Purpose: We conducted a qualitative study into the return-to-work process of workers partially on sick leave due to common mental disorders. Our objectives were to describe the barriers to a full return to work, solutions, communicating to the working environment and the aim of a full return to work, all as perceived by the workers.
Method: Workers who had partially returned to work and were partially on long-term sick leave due to a stress-related, anxiety or depressive disorder were eligible for this study. Fourteen workers were interviewed and the interviews were transcribed verbatim and coded.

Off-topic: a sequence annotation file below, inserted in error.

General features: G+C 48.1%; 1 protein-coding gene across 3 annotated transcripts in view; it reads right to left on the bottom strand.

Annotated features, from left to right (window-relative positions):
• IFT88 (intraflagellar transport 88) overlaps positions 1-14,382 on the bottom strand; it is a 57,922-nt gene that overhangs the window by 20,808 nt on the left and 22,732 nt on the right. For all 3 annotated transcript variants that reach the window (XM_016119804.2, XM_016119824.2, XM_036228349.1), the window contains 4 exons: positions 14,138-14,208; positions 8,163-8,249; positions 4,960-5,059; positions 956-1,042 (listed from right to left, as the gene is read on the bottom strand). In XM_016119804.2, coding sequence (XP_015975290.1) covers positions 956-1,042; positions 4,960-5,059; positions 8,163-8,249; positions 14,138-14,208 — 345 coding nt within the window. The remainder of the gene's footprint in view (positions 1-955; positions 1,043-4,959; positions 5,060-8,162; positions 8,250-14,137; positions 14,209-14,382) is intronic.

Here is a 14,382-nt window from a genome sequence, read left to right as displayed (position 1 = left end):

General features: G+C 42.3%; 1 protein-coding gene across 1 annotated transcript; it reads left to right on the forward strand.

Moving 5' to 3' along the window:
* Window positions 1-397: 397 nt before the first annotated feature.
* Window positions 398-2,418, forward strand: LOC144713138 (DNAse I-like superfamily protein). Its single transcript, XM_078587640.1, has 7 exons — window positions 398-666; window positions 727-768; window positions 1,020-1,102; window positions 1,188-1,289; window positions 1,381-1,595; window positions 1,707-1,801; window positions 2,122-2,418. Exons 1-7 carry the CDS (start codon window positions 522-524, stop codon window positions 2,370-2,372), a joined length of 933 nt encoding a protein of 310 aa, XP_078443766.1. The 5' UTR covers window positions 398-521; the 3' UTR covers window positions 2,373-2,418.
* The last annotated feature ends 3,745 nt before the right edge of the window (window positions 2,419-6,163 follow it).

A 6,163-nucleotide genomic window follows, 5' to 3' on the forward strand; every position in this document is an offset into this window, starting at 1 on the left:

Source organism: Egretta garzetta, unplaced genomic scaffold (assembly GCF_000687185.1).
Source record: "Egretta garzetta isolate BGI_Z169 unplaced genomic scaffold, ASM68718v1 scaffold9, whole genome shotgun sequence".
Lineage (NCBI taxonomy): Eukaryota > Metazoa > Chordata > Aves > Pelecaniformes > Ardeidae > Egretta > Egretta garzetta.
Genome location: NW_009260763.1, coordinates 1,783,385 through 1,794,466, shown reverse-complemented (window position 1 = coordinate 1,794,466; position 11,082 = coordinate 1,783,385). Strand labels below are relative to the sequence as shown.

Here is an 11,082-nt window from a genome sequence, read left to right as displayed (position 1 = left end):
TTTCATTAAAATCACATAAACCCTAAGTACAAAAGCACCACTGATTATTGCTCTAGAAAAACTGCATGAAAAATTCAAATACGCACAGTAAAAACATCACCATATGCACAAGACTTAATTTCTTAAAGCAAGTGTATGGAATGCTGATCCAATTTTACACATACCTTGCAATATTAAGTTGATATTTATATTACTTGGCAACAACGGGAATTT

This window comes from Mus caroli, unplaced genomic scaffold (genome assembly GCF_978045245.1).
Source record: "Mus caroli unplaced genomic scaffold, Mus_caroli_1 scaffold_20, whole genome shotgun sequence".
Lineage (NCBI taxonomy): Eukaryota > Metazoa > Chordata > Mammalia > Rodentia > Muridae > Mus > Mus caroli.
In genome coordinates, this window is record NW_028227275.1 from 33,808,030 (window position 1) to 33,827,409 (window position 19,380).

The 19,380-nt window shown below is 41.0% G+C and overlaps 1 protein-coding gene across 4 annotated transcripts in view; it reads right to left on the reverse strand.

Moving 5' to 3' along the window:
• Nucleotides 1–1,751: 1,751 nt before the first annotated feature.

Results: The perceived main barriers were: inability to set limits, recognise exhaustion and to control cognitions and behaviour such as perfectionism. A general pattern in the process was that all workers perceived barriers to a full return to work; most workers were able to mention solutions; all workers aimed for a full return to work, and after some time all workers were met with sufficient understanding and social support from their supervisor and health care professional. However, hardly any worker intended to implement or utilise the solutions at the workplace, except the structural adaptations of the work demands.
Conclusions: The pattern we found suggests a critical intention-behaviour gap between solutions and intentions for a full return to work and its implementation at work. This implies that we should develop new interventions that focus on helping workers and their environment to bridge this gap.